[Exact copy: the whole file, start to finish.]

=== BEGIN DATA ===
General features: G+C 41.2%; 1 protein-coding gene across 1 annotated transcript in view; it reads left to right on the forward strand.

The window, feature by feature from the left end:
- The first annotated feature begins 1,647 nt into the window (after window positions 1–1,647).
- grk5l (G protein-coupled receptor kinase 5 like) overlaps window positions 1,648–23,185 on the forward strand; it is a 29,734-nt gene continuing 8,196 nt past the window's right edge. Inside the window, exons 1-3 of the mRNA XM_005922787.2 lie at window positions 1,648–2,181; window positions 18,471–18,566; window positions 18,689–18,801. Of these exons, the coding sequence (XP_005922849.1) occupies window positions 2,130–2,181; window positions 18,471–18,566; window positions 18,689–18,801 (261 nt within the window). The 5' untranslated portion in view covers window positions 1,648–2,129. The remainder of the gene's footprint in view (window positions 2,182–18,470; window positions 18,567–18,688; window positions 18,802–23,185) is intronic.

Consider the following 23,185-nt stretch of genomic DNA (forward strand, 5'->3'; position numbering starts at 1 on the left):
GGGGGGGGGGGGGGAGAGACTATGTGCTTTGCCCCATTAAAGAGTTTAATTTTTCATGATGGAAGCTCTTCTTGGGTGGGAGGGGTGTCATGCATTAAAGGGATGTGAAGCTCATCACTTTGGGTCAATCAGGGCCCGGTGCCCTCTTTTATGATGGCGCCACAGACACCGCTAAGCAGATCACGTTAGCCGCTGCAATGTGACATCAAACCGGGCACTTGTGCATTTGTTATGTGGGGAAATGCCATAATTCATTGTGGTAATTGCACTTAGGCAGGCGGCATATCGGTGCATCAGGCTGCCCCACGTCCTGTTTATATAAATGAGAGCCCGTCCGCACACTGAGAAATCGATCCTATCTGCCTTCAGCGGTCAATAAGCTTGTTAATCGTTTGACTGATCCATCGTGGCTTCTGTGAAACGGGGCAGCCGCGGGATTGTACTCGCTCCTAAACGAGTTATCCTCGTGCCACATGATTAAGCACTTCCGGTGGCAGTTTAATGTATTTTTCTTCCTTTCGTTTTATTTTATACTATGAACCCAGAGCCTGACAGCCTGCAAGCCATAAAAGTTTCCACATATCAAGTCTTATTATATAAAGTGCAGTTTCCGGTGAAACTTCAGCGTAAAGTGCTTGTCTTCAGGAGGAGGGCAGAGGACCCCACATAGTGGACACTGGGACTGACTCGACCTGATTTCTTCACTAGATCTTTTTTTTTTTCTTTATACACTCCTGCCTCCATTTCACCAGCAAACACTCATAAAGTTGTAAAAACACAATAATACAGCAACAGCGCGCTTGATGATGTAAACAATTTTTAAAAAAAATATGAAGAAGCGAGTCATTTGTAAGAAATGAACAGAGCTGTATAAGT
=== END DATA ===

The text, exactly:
General features: G+C 41.2%; 1 protein-coding gene across 1 annotated transcript in view; it reads left to right on the forward strand.

The window, feature by feature from the left end:
- The first annotated feature begins 1,647 nt into the window (after window positions 1–1,647).
- grk5l (G protein-coupled receptor kinase 5 like) overlaps window positions 1,648–23,185 on the forward strand; it is a 29,734-nt gene continuing 8,196 nt past the window's right edge. Inside the window, exons 1-3 of the mRNA XM_005922787.2 lie at window positions 1,648–2,181; window positions 18,471–18,566; window positions 18,689–18,801. Of these exons, the coding sequence (XP_005922849.1) occupies window positions 2,130–2,181; window positions 18,471–18,566; window positions 18,689–18,801 (261 nt within the window). The 5' untranslated portion in view covers window positions 1,648–2,129. The remainder of the gene's footprint in view (window positions 2,182–18,470; window positions 18,567–18,688; window positions 18,802–23,185) is intronic.

Consider the following 23,185-nt stretch of genomic DNA (forward strand, 5'->3'; position numbering starts at 1 on the left):
GGGGGGGGGGGGGGAGAGACTATGTGCTTTGCCCCATTAAAGAGTTTAATTTTTCATGATGGAAGCTCTTCTTGGGTGGGAGGGGTGTCATGCATTAAAGGGATGTGAAGCTCATCACTTTGGGTCAATCAGGGCCCGGTGCCCTCTTTTATGATGGCGCCACAGACACCGCTAAGCAGATCACGTTAGCCGCTGCAATGTGACATCAAACCGGGCACTTGTGCATTTGTTATGTGGGGAAATGCCATAATTCATTGTGGTAATTGCACTTAGGCAGGCGGCATATCGGTGCATCAGGCTGCCCCACGTCCTGTTTATATAAATGAGAGCCCGTCCGCACACTGAGAAATCGATCCTATCTGCCTTCAGCGGTCAATAAGCTTGTTAATCGTTTGACTGATCCATCGTGGCTTCTGTGAAACGGGGCAGCCGCGGGATTGTACTCGCTCCTAAACGAGTTATCCTCGTGCCACATGATTAAGCACTTCCGGTGGCAGTTTAATGTATTTTTCTTCCTTTCGTTTTATTTTATACTATGAACCCAGAGCCTGACAGCCTGCAAGCCATAAAAGTTTCCACATATCAAGTCTTATTATATAAAGTGCAGTTTCCGGTGAAACTTCAGCGTAAAGTGCTTGTCTTCAGGAGGAGGGCAGAGGACCCCACATAGTGGACACTGGGACTGACTCGACCTGATTTCTTCACTAGATCTTTTTTTTTTTCTTTATACACTCCTGCCTCCATTTCACCAGCAAACACTCATAAAGTTGTAAAAACACAATAATACAGCAACAGCGCGCTTGATGATGTAAACAATTTTTAAAAAAAATATGAAGAAGCGAGTCATTTGTAAGAAATGAACAGAGCTGTATAAGT